Friday, January 30th, 2015

Atlanta Fashion Students Create Couture from Recycled Plastics

One-of-a-Kind Designs to Take Center Stage at SPI’s NPE2015 Trade Show

By Kimberly Coghill, SPI, Director of Communications

As society becomes more environmentally conscious, the fashion industry – like the plastics manufacturing industry – is rethinking some of its recycling rituals to ensure that Mother Earth doesn’t feel negative effects from its presence. To illustrate some reuses of plastics materials, SPI entered a partnership with the Savannah College of Art and Design (SCAD) in Atlanta to create original clothing made from repurposed post-consumer plastic products.

Previously-used plastic shelf paper along with recovered chandelier pieces are the basis for a dress created by a SCAD student.

Previously-used plastic shelf paper along with recovered chandelier pieces are the basis for a dress created by a SCAD student.

“When SPI expanded its mission to include the pursuit of zero waste, the idea was to engage its members in addressing the issues of sustainability and recycling through sound solutions,” said Kim Holmes, SPI’s senior director of recycling and diversion. “The SCAD project is an example of SPI’s commitment to zero waste by giving plastic materials more than one life and challenging people’s thinking about what is possible with recycled materials.”

Holmes and Brad Williams, SPI’s director of trade show marketing and sales, advised the students on the use of appropriate materials while helping them locate products such as bubble wrap, plastic mesh, a parachute, vinyl, yoga mats, drawer liners, plastic foam and acrylic plastic sheets.

The result is a one-of-a-kind collection of high-fashion women’s formal wear and accessories that will premiere at the Pursuing Zero Waste Fashion Show during the opening ceremony of NPE2015, March 23, 2015 in Orlando, Fla. The outfits will be displayed throughout NPE2015 in SPI’s Zero Waste Zone.

Revelations about Plastic

Working with plastics was a lesson in itself, the SCAD students said, noting that plastic behaves favorably, but different than most fabrics. In its criteria guideline for the project, the group determined that all materials had to be recycled and if fabrics were used, they had to contain at least 25 percent post-consumer plastic.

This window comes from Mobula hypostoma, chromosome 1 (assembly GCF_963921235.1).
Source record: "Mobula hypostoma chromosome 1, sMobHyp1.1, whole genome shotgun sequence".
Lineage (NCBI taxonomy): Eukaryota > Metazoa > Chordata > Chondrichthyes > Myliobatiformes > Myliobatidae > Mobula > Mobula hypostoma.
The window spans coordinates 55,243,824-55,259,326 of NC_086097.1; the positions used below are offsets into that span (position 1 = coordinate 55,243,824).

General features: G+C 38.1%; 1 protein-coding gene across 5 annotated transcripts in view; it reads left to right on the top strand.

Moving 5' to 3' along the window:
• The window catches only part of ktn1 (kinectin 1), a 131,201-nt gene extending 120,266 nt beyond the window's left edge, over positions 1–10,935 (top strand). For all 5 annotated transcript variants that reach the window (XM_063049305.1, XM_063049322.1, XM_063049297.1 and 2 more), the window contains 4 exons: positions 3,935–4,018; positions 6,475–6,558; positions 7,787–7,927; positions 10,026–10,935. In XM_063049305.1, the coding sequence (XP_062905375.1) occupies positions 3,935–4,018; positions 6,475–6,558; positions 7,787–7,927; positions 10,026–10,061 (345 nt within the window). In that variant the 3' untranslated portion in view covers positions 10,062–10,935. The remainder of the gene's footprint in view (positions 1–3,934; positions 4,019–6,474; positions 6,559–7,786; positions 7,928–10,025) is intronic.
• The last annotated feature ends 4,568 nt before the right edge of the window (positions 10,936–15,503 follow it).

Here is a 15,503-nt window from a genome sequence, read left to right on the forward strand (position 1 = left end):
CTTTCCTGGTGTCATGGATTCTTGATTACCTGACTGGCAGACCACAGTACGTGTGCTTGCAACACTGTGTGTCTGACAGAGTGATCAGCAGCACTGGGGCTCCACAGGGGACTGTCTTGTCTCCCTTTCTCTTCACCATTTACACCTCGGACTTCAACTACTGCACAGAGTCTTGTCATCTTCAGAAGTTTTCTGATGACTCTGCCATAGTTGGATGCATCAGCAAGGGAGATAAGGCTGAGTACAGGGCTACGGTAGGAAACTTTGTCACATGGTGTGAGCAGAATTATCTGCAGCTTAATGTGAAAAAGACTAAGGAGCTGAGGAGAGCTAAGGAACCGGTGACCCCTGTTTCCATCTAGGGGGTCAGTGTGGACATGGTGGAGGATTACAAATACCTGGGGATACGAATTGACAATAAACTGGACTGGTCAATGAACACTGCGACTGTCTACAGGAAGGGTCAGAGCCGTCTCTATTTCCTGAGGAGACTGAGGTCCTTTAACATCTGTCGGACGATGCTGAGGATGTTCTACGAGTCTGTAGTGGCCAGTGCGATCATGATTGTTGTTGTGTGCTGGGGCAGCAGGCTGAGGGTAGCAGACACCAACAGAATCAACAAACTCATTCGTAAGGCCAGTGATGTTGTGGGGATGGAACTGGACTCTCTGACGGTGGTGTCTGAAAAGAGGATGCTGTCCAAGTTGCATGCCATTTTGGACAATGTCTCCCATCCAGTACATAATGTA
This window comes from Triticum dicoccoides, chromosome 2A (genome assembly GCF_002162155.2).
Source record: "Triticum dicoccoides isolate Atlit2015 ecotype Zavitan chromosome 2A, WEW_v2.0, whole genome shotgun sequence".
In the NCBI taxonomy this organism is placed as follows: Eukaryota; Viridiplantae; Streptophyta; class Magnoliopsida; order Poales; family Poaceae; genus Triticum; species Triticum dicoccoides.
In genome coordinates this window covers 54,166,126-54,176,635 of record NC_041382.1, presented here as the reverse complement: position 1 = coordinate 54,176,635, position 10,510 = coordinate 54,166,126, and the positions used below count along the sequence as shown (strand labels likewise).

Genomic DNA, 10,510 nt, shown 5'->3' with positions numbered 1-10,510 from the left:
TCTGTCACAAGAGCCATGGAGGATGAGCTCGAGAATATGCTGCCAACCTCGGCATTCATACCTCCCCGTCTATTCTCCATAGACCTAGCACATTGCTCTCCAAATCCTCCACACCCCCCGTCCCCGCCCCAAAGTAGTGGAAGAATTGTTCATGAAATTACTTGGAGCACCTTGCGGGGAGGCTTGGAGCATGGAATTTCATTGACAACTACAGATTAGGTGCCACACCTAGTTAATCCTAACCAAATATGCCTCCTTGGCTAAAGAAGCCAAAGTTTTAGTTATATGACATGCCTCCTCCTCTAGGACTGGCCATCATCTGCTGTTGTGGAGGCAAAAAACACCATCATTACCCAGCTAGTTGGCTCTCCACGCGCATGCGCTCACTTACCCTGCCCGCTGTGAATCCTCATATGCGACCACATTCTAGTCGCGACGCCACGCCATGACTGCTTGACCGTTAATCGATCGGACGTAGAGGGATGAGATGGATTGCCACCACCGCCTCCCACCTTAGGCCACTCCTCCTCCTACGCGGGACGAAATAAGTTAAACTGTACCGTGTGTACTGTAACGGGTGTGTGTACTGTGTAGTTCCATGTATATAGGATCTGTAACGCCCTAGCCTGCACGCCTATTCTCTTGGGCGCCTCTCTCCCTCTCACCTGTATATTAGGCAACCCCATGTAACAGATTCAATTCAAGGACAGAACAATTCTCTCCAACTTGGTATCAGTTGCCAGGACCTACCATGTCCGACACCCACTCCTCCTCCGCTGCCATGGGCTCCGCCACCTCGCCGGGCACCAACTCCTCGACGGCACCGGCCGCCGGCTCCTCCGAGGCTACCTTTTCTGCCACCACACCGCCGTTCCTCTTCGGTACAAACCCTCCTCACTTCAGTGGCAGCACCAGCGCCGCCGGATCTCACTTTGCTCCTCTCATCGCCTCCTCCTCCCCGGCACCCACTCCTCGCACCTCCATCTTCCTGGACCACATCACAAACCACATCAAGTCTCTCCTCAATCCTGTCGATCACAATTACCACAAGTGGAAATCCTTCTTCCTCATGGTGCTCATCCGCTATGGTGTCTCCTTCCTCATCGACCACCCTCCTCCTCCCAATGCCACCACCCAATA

A few students admitted to entering the project with preconceived notions that weren’t necessarily positive. They described plastics as “manmade, hard/rigid and inexpensive.” But after some research, they realized how integral plastics are to their daily lives. “From potato chip bags to hair accessories to sleeping bags and inflatable beds, it seems plastics are everywhere,” the group’s project report said, noting that as artists, they are advocates for their generation and have an opportunity to effect change. At the end of the project, students talked about their new understanding of plastics, whether recycled or re-used, as a viable material for design, and noted a desire to continue working with plastics in the future.

SPI couldn’t have scripted a better reaction, said Holmes. “SPI is driven to show that plastics are valuable, necessary materials that, if managed properly, have more than one life.”

SCAD 2 Student

Piece by piece, SCAD student Aida Bajramovic begins the process of creating an original design.

Latonya Lark, a SCAD sculpture major who usually works with wood and natural products, said she cringed slightly at the thought of using plastics for the design class. Nevertheless, she forged ahead with an open mind and was pleasantly surprised when she discovered that plastics are flexible, therefore easy to manipulate and mold, and very capable of producing attractive accessories with market appeal. After realizing the design freedom that plastic affords, Lark said she will likely continue to use plastics in her art going forward.

Classmate Aida Bajramovic agreed, using a shower curtain to create a beautiful gown that’s accessorized by acrylic prisms removed from an old chandelier. Meanwhile, Siobhan Mulhern transformed a military parachute manufactured in 1966 into a formal dress that’s lined with a military sleeping bag. She further demonstrated her talent by creating a second design using plastic bubble wrap and sliced playpen balls to make a cape that overlays a light blue bathing suit for a sporty look.

Some materials used for the project were donated by SPI via its members, while others were collected on the SCAD Atlanta campus and in second-hand and online stores.

The handmade garments displayed at NPE2015 will be based on designs selected by SPI from submissions by students at SCAD’s School of Fashion and will include 3D printed plastic accessories. Follow us on Twitter @SPI_4_Plastics and feel free to Tweet/Retweet using #SCADNPE.

 

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